That the dispersion is also historical and geographical only complicates the problem still further: the architecture and iconography, as they appear in a given work, are but the reflection of what was in existence during the time of its drafting in the region where that was done; significant in relation to the described forms, this factor is also apparent in the technical vocabulary which is always more or less marked by regional usage, as well as by borrowings from the vernacular. Then, there is the sectarian bias, whether stressed or not and very apparent in the iconography and also, even if to a lesser degree, in complex architectural forms, if not in their elements envisaged separately." The pretension to universality of many of these texts does nothing to conceal this phenomenon, and whether the regional and sectorian features are more or less emphasized, they are still, usually, obvious. It must also be added that the Indian or, more precisely, the Hindu koine, is so much the fruit of such a mixture of regional and unitarian trends that each author, or school, may legitimately imagine that its day-to-day reality is nothing but an accurate reflection of the whole Indian world.
In that very extensive and widely disseminated range of works, the Mayamata occupies a fairly well defined place. It is a general treatise, a vastusastra, written in Sanskrit but originating from Dravidian India, most probably from the Tamil area; it is part of the Saivite agamic literature without the connection being underlined by any pronounced sectarianism and its drafting must have been done during the Cola period, at the time when the architecture it describes had reached the peak of its maturity. Comprising about 3300 verses and divided into 36 chapters, it is identified as a vastusastra, that is, as a treatise on dwelling, for it defines the vastu as "anywhere where immortals or mortals live" (2.1)' This definition is followed by specifications which show that the concept of housing is very wide and is divided into four categories: the Earth (considered as original dwelling), buildings, vehicles and seats (which last three are nothing but "vastu" deriving from the first "vastu",the Earth). Once iconography has been added to this list we have a panorama, brief but inclusive, of the content of the work. Leaving aside here the details of this content which we will analyse further on, we note that the Mayamata is arranged in three large sections: the first (Chapters 1-10) deals with dwelling sites, the first vastu, the second section with buildings (Chapters 11- 30) and the third (Chapters 31-36), with the last two vastu, vehicles and seats, and with iconography (Linga images and their pedestals). In these different sections are found entire chapters or significant passages consecrated to particular topics in the sphere of technique or that of the ritual which sets the pace for the construction: system of measurements and quality of the architects (Chapter 5), orientation and laying-out (Chapters 6-7), offerings to the gods of the site (Chapter 8), foundation deposit (Chapter 12), joinery (Chapter 17), rites for the end of the construction of a temple and for the first entry into a house (Chapters 18 and 28) and renovation work and associated rites (Chapter 35).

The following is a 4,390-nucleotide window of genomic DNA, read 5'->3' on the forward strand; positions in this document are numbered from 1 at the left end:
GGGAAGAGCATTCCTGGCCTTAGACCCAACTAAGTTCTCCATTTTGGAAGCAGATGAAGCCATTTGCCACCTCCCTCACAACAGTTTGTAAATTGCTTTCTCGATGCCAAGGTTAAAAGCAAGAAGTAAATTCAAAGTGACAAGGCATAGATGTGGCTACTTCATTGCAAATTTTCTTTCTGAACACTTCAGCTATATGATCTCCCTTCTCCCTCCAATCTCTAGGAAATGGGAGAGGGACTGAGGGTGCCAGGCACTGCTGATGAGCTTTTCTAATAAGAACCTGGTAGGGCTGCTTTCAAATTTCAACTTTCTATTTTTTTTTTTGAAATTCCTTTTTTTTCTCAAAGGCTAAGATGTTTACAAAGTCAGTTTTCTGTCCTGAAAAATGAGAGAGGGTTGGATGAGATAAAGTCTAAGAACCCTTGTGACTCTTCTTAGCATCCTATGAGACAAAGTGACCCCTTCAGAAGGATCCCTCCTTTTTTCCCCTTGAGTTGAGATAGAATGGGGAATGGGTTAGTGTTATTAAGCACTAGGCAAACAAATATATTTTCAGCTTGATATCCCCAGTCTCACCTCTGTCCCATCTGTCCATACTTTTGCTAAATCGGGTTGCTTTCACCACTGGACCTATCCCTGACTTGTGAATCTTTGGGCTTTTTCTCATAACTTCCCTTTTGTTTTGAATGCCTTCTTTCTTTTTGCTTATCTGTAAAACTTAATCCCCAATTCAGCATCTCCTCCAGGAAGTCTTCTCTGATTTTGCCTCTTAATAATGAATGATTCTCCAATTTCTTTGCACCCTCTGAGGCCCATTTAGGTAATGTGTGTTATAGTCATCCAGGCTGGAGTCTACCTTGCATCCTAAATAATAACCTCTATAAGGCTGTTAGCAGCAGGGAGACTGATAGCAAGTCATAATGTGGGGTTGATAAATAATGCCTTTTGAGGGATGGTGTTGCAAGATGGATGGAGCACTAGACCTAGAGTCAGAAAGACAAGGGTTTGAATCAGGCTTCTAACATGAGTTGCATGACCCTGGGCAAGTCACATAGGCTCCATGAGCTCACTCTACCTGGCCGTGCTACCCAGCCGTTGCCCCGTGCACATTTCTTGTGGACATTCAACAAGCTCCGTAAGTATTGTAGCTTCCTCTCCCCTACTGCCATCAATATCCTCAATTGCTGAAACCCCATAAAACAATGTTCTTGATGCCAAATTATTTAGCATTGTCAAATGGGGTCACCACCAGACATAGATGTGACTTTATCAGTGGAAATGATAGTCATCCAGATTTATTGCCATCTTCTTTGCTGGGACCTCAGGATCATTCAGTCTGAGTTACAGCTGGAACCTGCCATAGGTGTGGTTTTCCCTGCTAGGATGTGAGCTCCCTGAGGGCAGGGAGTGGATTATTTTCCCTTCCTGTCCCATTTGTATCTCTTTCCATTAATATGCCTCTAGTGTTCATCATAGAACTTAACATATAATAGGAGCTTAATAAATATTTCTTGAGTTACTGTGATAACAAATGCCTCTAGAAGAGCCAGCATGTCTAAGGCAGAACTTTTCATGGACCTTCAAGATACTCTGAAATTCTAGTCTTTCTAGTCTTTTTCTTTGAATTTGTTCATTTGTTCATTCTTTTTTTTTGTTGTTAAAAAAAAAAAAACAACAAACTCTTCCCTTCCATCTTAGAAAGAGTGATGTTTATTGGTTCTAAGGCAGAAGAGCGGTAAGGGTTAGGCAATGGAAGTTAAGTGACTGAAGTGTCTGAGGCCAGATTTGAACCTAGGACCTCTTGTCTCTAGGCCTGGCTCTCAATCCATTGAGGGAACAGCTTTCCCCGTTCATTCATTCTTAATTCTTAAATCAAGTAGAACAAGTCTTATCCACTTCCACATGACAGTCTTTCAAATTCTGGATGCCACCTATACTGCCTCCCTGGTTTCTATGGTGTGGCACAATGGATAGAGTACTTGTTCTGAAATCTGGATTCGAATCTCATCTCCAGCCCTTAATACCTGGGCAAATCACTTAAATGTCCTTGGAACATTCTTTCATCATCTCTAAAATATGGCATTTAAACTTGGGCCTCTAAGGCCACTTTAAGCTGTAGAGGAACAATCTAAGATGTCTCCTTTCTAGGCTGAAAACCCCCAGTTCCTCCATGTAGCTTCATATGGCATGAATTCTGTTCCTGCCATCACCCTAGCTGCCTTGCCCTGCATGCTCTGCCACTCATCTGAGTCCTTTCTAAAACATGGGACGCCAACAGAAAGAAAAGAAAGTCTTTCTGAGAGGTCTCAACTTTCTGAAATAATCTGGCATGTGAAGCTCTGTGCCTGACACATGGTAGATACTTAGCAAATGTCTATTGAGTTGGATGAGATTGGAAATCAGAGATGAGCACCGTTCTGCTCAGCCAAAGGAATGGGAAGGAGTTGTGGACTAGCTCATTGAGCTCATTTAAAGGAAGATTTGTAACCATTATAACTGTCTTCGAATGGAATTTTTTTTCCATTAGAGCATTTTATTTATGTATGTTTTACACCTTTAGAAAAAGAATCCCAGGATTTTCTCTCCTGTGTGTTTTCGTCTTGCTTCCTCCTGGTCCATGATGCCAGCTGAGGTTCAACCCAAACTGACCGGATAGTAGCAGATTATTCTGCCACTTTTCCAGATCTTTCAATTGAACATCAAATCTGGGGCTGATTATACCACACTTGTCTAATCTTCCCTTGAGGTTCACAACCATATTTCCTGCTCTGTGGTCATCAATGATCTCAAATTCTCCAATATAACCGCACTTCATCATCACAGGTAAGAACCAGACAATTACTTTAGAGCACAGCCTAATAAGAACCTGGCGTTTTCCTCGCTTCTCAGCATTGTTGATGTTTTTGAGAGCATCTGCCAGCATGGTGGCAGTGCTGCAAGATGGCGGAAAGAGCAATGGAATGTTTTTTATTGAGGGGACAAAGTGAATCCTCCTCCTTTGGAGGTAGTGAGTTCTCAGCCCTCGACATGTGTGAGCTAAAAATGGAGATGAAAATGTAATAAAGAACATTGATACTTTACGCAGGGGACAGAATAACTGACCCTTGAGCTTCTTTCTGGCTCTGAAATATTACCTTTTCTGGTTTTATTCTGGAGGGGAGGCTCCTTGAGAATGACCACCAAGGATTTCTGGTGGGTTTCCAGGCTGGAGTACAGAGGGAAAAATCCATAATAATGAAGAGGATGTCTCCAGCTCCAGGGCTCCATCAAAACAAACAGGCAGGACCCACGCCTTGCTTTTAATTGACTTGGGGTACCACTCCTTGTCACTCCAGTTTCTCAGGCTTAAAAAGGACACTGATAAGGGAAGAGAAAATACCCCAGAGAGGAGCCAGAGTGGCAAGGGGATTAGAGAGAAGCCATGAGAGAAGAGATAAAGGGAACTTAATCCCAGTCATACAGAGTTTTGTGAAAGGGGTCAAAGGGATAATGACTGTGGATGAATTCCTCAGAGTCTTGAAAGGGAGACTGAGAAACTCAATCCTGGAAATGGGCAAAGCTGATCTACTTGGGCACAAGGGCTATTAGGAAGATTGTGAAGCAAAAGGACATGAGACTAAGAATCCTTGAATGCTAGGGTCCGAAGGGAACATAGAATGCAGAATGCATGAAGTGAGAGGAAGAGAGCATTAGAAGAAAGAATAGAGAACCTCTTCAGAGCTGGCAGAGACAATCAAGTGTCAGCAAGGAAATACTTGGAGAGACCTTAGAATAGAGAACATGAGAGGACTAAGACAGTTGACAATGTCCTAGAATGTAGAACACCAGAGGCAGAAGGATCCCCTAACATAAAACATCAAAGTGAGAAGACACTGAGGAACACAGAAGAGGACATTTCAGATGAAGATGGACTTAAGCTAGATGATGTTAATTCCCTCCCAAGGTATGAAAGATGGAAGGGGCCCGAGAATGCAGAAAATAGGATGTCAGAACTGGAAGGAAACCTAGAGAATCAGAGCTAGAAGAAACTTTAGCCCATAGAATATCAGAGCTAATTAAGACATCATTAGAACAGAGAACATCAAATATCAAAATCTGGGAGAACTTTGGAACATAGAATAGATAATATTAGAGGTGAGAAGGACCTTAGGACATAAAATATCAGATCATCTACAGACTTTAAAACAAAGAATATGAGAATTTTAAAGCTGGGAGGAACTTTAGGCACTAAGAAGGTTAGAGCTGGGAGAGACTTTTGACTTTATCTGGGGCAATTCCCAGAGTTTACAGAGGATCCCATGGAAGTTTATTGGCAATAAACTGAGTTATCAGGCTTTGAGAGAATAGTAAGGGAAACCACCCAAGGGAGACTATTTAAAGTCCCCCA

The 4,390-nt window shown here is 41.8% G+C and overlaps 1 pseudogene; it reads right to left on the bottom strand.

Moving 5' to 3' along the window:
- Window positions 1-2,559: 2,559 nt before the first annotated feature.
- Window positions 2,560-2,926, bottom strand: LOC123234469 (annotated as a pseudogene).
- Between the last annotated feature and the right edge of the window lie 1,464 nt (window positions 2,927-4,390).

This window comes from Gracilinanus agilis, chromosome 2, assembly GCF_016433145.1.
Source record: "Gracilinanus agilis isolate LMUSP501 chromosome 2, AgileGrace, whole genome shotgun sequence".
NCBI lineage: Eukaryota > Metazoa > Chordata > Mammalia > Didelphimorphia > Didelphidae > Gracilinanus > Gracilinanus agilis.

The work as a whole is coherent in spite of various interpolations which are sometimes, but not always, indicated by changes in the metres." These appear quite frequently in chapters describing temples where they often give information on details of decorative motifs which were evidently mentioned, though not described, in the original text; in the same way the description of a pavilion of the siddha type (25.39 sq.) is interrupted by fourteen verses given over to ritual firepits (kunda); this interpolation would seem to have been entailed by the mention of the fact that the siddha pavilion may serve "for all rituals"; sometimes definitions of terms have been added, such as in Chapter 26 where we are given, but quite untimely, precise meanings for vimana, barmya and malika (26.100). These interpolations do not seem to give rise to any great internal discrepancy; it is only to be noted that the mention, in a general chapter on temples, of thirteen, fourteen and sixteen storeyed temple ( 11.19) seems to be the result of an updating of the text which never otherwise describes temples with more than twelve storeys (22.66 sq., see below ).